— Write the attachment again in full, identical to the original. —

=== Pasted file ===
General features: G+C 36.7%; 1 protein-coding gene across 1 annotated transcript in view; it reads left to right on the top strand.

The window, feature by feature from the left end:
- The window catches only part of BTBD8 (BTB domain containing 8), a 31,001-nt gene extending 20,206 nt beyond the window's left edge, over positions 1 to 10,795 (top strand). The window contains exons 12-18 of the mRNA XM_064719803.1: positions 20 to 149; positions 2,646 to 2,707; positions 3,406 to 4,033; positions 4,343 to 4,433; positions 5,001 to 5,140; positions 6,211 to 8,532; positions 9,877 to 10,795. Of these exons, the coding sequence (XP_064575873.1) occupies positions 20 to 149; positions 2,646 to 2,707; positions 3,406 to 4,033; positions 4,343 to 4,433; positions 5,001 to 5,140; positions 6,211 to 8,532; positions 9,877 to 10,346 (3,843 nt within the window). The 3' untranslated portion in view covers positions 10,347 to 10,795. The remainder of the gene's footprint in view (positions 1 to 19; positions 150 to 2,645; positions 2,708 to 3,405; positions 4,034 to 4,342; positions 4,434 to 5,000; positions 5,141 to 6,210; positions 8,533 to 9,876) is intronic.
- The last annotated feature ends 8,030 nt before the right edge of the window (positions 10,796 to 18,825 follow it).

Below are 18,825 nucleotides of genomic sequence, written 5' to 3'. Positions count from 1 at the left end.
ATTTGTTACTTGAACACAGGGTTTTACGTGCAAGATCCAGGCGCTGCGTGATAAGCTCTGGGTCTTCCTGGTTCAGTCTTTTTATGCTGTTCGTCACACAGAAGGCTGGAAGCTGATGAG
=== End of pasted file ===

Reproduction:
General features: G+C 36.7%; 1 protein-coding gene across 1 annotated transcript in view; it reads left to right on the top strand.

The window, feature by feature from the left end:
- The window catches only part of BTBD8 (BTB domain containing 8), a 31,001-nt gene extending 20,206 nt beyond the window's left edge, over positions 1 to 10,795 (top strand). The window contains exons 12-18 of the mRNA XM_064719803.1: positions 20 to 149; positions 2,646 to 2,707; positions 3,406 to 4,033; positions 4,343 to 4,433; positions 5,001 to 5,140; positions 6,211 to 8,532; positions 9,877 to 10,795. Of these exons, the coding sequence (XP_064575873.1) occupies positions 20 to 149; positions 2,646 to 2,707; positions 3,406 to 4,033; positions 4,343 to 4,433; positions 5,001 to 5,140; positions 6,211 to 8,532; positions 9,877 to 10,346 (3,843 nt within the window). The 3' untranslated portion in view covers positions 10,347 to 10,795. The remainder of the gene's footprint in view (positions 1 to 19; positions 150 to 2,645; positions 2,708 to 3,405; positions 4,034 to 4,342; positions 4,434 to 5,000; positions 5,141 to 6,210; positions 8,533 to 9,876) is intronic.
- The last annotated feature ends 8,030 nt before the right edge of the window (positions 10,796 to 18,825 follow it).

Below are 18,825 nucleotides of genomic sequence, written 5' to 3'. Positions count from 1 at the left end.
ATTTGTTACTTGAACACAGGGTTTTACGTGCAAGATCCAGGCGCTGCGTGATAAGCTCTGGGTCTTCCTGGTTCAGTCTTTTTATGCTGTTCGTCACACAGAAGGCTGGAAGCTGATGAG